Tsunami Short-Circuits Military Communications in Japan and South Korea
U.S. Marines will not leave landlines behind.
For three days following the earthquake and tsunami disaster in Japan, hardwired telephones offered the only lines of communications between the U.S. military and its forces in Japan and South Korea, according to military officials at the Next-Generation Mobile Technologies Symposium in Washington, D.C., on March 17. In fact, because landline telephones have proven so reliable in times of disaster, the U.S. Marine Corps will not convert entirely to Internet protocol-based communications, said Brig. Gen. Kevin Nally, USMC, chief information officer for the Marine Corps.
“The earthquake and tsunami that happened in Japan were very unfortunate, but I’d like to emphasize for our Marines on mainland Japan and Okinawa, the only way we were able to communicate with them for about 72 hours was through analogue—plain old telephone. So, the Marine Corps’ view is that we’re not going to move everything to an [Internet protocol] environment for that very same reason,” Gen. Nally said.
Lt. Gen. William Lord, USAF, chief information officer for the Air Force, added that the earthquake itself damaged a handful of undersea cables, adversely affecting communications with U.S. forces in both Japan and South Korea. “When the earthquake went off, there were eight undersea cables that were affected, which brought Japan down to about three percent commercial connectivity. What maybe you didn’t know is that most of those cables also service Korea, so we were not only out of sorts in Japan but out of sorts in Korea also,” Gen. Lord revealed. “Pacific Command is concerned about our ability to continue to provide intelligence, surveillance and reconnaissance data that they’re used to getting through the forces in the south, but we’re working through all that and at the same time providing humanitarian support to our friends and allies, the Japanese.”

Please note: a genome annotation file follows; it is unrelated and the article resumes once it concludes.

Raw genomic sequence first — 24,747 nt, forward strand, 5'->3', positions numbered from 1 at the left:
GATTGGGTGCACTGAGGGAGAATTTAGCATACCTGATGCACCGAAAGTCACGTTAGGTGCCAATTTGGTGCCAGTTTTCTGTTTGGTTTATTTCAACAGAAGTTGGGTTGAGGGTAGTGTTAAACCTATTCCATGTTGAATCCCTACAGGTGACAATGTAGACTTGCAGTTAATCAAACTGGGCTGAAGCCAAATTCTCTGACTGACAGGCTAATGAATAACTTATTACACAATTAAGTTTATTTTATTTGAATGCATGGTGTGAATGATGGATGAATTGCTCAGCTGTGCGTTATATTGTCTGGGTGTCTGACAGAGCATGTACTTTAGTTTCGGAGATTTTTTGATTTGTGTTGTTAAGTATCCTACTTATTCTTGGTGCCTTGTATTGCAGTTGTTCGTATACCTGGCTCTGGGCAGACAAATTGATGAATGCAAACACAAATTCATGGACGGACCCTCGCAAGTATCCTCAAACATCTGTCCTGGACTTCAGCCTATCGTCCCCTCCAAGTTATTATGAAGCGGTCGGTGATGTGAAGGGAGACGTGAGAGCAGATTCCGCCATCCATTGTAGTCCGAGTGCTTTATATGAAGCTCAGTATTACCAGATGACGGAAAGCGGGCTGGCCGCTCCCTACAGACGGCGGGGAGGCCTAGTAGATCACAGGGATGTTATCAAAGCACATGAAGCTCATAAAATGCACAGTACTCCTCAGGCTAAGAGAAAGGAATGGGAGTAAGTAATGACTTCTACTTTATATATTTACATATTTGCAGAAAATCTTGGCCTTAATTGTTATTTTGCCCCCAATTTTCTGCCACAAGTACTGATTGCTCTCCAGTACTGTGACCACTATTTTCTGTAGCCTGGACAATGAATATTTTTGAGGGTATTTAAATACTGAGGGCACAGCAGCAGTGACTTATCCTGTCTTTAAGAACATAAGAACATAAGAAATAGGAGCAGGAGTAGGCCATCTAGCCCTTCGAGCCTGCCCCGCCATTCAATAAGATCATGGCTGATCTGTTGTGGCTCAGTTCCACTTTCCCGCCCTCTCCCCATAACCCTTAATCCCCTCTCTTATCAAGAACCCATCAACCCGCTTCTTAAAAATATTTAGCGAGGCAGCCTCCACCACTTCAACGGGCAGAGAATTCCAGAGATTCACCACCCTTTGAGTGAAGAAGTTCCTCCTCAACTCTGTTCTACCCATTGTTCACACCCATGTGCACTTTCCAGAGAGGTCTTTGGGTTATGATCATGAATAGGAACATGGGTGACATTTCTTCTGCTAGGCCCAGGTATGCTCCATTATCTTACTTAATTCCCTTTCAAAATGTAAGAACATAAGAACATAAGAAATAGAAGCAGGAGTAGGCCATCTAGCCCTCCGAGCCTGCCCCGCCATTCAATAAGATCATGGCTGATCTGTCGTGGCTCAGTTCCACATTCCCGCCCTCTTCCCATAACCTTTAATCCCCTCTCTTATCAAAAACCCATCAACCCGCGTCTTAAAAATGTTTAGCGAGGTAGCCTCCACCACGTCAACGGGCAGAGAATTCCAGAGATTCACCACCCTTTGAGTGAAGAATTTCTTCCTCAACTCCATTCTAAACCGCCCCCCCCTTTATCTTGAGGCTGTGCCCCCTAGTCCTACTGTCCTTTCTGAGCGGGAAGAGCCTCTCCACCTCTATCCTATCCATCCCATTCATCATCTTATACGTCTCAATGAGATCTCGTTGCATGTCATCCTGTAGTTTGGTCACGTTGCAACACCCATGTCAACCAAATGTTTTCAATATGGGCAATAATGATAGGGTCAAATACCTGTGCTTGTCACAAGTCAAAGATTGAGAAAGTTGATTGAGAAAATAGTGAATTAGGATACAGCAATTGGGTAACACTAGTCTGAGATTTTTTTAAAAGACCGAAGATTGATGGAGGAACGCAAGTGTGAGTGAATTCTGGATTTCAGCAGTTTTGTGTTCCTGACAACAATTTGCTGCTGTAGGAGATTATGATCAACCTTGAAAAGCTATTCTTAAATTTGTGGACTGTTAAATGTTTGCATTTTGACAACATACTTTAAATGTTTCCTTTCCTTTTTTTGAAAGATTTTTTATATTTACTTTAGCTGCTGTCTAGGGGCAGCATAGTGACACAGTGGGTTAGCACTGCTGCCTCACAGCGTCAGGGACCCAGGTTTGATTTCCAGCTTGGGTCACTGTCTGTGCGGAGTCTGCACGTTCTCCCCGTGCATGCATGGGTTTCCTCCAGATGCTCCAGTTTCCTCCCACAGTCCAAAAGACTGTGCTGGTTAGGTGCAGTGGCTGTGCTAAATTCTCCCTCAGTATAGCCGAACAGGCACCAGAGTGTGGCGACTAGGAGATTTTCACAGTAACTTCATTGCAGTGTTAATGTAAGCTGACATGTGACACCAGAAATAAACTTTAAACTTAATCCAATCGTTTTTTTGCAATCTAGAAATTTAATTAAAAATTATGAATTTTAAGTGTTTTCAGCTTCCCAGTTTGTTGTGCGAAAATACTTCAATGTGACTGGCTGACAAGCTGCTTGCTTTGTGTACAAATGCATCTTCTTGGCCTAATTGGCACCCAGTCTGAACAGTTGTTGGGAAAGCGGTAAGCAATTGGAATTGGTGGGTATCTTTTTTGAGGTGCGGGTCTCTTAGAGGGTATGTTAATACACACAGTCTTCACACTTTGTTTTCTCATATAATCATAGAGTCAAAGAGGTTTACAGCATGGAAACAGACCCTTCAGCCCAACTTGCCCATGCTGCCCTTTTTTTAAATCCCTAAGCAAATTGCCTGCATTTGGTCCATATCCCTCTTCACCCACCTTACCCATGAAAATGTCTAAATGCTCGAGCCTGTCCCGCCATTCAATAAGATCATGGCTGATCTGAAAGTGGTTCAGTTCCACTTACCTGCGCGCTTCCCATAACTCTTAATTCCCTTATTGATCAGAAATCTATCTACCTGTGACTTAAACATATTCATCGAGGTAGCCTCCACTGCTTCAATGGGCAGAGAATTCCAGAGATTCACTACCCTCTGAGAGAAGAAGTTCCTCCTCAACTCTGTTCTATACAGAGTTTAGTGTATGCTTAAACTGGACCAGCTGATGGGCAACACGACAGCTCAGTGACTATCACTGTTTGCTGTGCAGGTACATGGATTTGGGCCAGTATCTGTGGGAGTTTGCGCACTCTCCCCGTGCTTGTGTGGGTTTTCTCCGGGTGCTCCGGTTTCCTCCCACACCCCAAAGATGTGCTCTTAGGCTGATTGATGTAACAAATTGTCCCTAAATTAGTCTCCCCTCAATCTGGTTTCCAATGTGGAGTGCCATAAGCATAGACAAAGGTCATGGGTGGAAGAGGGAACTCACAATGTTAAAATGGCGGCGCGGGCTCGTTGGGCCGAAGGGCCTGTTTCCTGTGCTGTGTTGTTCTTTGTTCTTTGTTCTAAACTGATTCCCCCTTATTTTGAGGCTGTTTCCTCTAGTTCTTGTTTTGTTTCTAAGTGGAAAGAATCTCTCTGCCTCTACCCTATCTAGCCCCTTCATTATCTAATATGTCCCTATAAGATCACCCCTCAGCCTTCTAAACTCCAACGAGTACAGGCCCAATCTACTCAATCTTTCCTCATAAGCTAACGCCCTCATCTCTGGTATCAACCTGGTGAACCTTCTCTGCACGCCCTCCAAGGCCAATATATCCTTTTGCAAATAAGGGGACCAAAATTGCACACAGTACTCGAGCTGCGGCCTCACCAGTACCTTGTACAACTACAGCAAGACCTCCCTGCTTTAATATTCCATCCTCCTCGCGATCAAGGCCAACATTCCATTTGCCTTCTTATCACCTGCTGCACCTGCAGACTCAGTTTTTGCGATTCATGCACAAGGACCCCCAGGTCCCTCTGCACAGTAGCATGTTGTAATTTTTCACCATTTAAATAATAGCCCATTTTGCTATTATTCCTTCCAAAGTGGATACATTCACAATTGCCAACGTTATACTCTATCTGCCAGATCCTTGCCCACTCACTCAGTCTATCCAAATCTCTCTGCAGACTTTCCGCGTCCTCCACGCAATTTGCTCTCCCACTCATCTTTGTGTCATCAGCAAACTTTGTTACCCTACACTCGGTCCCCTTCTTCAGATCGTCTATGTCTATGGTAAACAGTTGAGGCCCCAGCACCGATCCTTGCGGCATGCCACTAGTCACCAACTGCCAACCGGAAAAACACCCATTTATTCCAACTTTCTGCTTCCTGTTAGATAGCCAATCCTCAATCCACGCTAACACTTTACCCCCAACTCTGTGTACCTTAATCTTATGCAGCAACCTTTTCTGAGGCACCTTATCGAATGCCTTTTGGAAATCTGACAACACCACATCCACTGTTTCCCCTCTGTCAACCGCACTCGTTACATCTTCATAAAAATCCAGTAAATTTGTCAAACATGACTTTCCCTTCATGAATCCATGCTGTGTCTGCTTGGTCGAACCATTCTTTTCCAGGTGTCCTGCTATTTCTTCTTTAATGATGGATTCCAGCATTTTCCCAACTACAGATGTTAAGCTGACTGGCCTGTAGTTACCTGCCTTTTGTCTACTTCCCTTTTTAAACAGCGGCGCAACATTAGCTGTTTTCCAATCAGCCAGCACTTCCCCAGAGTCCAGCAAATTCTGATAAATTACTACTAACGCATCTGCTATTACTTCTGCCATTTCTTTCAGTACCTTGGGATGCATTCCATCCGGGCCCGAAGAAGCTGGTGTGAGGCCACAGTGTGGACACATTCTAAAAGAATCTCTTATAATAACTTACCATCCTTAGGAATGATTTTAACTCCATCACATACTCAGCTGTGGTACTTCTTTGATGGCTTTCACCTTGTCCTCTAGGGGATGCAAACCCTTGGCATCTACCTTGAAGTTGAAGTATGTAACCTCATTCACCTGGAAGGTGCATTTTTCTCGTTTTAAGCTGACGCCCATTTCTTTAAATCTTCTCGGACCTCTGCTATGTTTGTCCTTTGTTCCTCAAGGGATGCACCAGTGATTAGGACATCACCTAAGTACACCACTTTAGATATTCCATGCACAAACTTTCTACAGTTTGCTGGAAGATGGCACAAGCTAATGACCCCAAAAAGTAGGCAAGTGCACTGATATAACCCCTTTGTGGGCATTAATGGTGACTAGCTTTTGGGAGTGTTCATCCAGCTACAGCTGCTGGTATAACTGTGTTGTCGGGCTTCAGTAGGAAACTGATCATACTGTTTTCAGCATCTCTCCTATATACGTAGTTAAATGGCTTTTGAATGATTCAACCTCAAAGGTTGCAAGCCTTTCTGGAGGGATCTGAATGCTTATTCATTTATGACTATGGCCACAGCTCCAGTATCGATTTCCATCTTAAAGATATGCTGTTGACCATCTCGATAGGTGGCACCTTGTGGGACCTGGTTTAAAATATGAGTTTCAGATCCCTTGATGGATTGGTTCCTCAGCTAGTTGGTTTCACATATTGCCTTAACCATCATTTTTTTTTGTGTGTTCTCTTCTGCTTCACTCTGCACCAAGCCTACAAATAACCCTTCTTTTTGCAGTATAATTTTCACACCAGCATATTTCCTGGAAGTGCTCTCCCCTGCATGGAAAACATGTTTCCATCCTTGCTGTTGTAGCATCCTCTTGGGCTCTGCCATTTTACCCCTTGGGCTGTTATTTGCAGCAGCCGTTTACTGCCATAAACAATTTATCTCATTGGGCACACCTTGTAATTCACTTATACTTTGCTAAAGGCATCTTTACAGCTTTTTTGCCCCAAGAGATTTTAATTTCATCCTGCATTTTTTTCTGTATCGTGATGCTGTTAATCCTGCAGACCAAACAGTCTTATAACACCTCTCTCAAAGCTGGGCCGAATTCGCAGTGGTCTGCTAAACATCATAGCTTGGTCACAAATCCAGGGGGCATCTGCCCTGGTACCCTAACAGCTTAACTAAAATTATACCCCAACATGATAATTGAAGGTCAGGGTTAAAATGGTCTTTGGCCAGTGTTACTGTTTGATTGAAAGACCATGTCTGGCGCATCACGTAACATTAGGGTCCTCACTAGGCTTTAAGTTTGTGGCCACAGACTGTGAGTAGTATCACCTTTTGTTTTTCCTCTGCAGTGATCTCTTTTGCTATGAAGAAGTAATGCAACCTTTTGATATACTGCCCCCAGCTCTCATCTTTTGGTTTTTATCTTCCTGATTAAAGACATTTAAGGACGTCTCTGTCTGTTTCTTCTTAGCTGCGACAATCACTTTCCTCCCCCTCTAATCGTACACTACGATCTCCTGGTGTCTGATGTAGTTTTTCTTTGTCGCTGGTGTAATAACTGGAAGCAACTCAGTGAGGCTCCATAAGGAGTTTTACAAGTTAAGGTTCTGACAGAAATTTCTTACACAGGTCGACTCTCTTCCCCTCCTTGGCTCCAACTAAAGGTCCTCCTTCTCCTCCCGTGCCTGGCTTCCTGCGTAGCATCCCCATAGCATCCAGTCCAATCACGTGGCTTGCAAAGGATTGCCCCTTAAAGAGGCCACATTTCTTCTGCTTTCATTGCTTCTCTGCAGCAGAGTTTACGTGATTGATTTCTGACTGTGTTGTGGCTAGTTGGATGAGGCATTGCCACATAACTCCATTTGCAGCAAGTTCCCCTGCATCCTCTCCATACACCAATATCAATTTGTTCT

Lord added that within days, the Defense Information Systems Agency was able to use technologies provided by industry to restore almost 95 percent of services to the forces in South Korea and about 75 percent to forces in Japan. To do that the military had to “throttle back” on the use of some recreational websites to ensure the availability of the necessary bandwidth.
Notwithstanding the reliability of landlines, officials predicted a bright future for wireless devices in the military. Gen. Nally reported that despite initial misgivings, he approved the use of tablet devices in aircraft cockpits for pilots in Afghanistan. The pilots, he said, used devices such as the Apple iPad and the Amazon Kindle to download unclassified maps rather than carrying briefcases full of paper maps. Now, pilots are using smaller devices that they Velcro to their thighs for easy access. The devices are not allowed to be connected to the military network, however.
“The future of computing is in mobility. Mobile devices bridge a gap between traditional desktop and cellular phones, enabling users access to multiple capabilities and applications in one device,” said Gen. Nally. He added, however, that the recent tragedy in Japan proves analogue telephones are still needed. If the military relies entirely on Internet protocol networking and that capability gets taken out, “you’re done,” he said.